Ethel Schwabacher's diverse influences in painting reflect her rich experience of life. Born in 1903, she grew up in a suburb of New York City and spent time painting in her family's garden. These organic forms would later introduce themselves into her abstract expressionist paintings. Various other subjects interested Schwabacher, including Greek mythology and the unconscious.
A deep immersion in psychoanalysis in Vienna from 1928−1934 contributed to her Freudian understanding of the capacity of the subconscious or unconscious state to reveal truths about ourselves. With the unexpected death of her husband in 1951, Schwabacher's work would propel into representations of anxiety and loss, juxtaposed with her bold and abstract forms. She studied under artist Arshile Gorky from 1934−1936, and wrote the first biography of Gorky. Gorky’s own paintings paralleled her own sensitivity towards the psyche and an interest in dreamlike memories and fantasies. In the 1960s, Schwabacher's work transitioned into more figurative and representational imagery.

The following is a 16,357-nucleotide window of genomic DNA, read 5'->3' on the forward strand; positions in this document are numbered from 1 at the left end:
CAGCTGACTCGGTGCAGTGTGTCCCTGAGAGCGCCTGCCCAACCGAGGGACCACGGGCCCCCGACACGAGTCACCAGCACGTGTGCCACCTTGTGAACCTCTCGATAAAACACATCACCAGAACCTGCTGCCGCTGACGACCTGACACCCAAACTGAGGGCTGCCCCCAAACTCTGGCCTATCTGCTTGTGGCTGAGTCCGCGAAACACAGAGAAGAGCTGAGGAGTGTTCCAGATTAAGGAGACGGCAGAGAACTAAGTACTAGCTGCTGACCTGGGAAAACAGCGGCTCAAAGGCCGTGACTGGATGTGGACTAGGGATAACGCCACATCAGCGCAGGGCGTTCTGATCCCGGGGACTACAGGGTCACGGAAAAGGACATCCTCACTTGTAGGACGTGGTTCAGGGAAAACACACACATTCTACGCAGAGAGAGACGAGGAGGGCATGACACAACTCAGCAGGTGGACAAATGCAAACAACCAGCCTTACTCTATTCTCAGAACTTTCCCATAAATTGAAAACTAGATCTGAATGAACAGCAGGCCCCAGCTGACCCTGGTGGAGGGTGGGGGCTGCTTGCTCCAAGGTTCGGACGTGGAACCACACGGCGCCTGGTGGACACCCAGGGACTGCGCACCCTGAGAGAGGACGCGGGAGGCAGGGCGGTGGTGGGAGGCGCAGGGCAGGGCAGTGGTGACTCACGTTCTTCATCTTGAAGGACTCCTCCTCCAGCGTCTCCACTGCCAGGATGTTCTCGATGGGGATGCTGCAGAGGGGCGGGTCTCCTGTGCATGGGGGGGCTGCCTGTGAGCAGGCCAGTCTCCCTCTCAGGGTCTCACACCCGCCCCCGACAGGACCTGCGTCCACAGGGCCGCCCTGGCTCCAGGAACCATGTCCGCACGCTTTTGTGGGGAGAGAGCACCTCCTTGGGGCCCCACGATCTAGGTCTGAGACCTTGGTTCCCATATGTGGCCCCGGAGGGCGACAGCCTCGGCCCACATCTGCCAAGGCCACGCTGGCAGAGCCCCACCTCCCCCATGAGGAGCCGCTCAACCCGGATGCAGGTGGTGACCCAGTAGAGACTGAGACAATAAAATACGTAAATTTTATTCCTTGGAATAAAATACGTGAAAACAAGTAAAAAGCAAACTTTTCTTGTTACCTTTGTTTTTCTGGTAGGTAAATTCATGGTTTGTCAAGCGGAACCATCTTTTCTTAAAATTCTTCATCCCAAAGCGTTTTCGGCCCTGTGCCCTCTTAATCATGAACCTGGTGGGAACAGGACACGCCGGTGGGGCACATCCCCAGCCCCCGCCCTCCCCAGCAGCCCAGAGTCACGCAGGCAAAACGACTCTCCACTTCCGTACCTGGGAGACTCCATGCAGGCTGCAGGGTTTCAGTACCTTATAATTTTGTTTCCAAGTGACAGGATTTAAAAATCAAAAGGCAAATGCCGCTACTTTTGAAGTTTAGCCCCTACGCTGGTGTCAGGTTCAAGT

Schwabacher also explored her identity as a woman, specifically her roles as wife and mother, in a series of paintings related to womanhood and maternity. Her persistent dive into the psychological capabilities of the human being led to the celebration of the individual.
Schwabacher continued to produce work until her death in 1984.
Image credit: Ethel Schwabacher, Antigone I, 1958. Oil paint on canvas; 51 × 85 in. Collection of Christopher C. Schwabacher and Brenda S. Webster. ©Estate of Ethel Schwabacher